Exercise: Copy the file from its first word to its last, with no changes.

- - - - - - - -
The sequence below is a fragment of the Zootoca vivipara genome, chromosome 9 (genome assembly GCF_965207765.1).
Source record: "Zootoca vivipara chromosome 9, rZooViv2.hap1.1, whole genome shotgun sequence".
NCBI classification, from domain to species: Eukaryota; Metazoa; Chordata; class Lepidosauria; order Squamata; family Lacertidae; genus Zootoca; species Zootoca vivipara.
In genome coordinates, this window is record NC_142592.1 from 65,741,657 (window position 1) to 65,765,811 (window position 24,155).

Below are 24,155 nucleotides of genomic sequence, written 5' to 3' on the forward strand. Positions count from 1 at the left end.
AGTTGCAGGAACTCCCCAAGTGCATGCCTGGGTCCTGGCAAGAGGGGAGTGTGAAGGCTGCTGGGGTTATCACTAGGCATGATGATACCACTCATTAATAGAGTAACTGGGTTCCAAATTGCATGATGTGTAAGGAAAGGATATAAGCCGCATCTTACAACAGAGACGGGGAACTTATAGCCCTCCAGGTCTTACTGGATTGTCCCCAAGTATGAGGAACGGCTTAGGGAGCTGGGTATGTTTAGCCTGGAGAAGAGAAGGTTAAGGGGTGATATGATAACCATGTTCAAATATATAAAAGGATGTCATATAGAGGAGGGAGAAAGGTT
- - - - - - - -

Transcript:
The sequence below is a fragment of the Zootoca vivipara genome, chromosome 9 (genome assembly GCF_965207765.1).
Source record: "Zootoca vivipara chromosome 9, rZooViv2.hap1.1, whole genome shotgun sequence".
NCBI classification, from domain to species: Eukaryota; Metazoa; Chordata; class Lepidosauria; order Squamata; family Lacertidae; genus Zootoca; species Zootoca vivipara.
In genome coordinates, this window is record NC_142592.1 from 65,741,657 (window position 1) to 65,765,811 (window position 24,155).

Below are 24,155 nucleotides of genomic sequence, written 5' to 3' on the forward strand. Positions count from 1 at the left end.
AGTTGCAGGAACTCCCCAAGTGCATGCCTGGGTCCTGGCAAGAGGGGAGTGTGAAGGCTGCTGGGGTTATCACTAGGCATGATGATACCACTCATTAATAGAGTAACTGGGTTCCAAATTGCATGATGTGTAAGGAAAGGATATAAGCCGCATCTTACAACAGAGACGGGGAACTTATAGCCCTCCAGGTCTTACTGGATTGTCCCCAAGTATGAGGAACGGCTTAGGGAGCTGGGTATGTTTAGCCTGGAGAAGAGAAGGTTAAGGGGTGATATGATAACCATGTTCAAATATATAAAAGGATGTCATATAGAGGAGGGAGAAAGGTT